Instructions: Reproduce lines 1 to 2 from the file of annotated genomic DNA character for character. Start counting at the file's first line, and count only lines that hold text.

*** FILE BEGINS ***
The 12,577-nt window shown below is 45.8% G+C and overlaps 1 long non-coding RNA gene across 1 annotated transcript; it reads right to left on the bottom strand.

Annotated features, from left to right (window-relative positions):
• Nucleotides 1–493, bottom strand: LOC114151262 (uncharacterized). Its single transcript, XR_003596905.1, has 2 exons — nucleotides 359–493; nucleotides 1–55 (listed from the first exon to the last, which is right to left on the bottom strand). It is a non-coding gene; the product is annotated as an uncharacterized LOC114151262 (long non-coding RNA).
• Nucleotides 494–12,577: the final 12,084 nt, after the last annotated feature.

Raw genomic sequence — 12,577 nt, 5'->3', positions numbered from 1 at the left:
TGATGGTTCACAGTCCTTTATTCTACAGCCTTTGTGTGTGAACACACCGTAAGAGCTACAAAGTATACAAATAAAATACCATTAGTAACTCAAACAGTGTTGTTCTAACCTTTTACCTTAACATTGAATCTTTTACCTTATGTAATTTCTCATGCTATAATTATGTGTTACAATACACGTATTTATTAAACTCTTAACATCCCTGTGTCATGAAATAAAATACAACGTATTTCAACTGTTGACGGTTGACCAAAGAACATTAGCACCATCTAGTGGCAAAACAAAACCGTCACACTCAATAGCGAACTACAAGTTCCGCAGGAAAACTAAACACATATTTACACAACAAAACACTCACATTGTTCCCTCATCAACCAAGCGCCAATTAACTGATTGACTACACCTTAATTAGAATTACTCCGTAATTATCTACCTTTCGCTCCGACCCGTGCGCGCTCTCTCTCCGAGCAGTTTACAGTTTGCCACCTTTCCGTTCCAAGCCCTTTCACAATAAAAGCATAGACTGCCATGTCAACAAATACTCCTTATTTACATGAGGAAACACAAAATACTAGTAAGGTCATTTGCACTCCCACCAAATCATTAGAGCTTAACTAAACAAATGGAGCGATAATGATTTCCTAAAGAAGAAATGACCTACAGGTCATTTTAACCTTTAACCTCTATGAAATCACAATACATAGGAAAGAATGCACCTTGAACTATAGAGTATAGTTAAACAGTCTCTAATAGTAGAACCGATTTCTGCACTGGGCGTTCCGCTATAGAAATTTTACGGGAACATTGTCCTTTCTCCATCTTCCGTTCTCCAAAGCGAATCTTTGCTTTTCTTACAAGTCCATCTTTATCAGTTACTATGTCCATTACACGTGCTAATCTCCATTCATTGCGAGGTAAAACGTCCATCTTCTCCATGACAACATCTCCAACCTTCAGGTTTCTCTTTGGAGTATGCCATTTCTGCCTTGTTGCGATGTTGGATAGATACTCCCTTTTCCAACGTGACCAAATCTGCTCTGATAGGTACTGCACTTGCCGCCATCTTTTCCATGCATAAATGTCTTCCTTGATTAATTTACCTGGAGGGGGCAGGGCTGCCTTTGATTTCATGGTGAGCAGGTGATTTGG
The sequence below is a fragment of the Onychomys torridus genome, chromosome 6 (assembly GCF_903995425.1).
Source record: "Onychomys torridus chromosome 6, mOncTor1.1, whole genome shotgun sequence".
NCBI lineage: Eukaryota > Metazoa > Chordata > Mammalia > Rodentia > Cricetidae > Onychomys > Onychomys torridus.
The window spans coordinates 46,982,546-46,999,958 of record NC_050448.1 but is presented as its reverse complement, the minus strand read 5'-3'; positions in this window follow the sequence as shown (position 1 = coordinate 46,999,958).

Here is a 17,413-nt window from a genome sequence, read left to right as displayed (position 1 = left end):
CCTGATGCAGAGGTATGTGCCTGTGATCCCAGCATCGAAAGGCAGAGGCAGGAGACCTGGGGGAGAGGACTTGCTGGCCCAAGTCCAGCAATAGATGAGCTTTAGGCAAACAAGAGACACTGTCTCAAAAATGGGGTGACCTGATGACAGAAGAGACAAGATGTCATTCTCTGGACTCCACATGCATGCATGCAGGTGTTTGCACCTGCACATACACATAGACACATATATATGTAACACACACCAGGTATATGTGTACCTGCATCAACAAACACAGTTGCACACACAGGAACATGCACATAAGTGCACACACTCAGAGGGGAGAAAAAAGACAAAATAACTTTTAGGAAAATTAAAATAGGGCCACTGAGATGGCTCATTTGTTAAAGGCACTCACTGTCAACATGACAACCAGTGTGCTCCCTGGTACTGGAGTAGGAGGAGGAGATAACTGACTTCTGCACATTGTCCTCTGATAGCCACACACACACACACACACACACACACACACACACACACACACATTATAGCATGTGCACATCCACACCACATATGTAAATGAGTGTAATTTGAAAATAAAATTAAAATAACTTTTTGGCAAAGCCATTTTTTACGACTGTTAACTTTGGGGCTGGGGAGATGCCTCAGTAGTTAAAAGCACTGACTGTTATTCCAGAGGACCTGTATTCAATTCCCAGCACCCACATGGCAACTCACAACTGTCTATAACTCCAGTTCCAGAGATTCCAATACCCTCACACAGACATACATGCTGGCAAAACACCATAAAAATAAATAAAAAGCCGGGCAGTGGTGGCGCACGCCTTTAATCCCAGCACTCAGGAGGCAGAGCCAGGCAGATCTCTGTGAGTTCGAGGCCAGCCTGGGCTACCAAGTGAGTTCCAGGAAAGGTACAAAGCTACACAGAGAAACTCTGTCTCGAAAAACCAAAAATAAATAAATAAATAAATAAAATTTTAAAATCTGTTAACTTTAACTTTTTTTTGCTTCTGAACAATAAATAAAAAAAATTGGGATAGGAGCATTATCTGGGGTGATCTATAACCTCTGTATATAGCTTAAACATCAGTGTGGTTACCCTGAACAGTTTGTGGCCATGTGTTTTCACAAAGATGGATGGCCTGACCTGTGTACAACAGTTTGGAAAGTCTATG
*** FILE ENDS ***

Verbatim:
The 12,577-nt window shown below is 45.8% G+C and overlaps 1 long non-coding RNA gene across 1 annotated transcript; it reads right to left on the bottom strand.

Annotated features, from left to right (window-relative positions):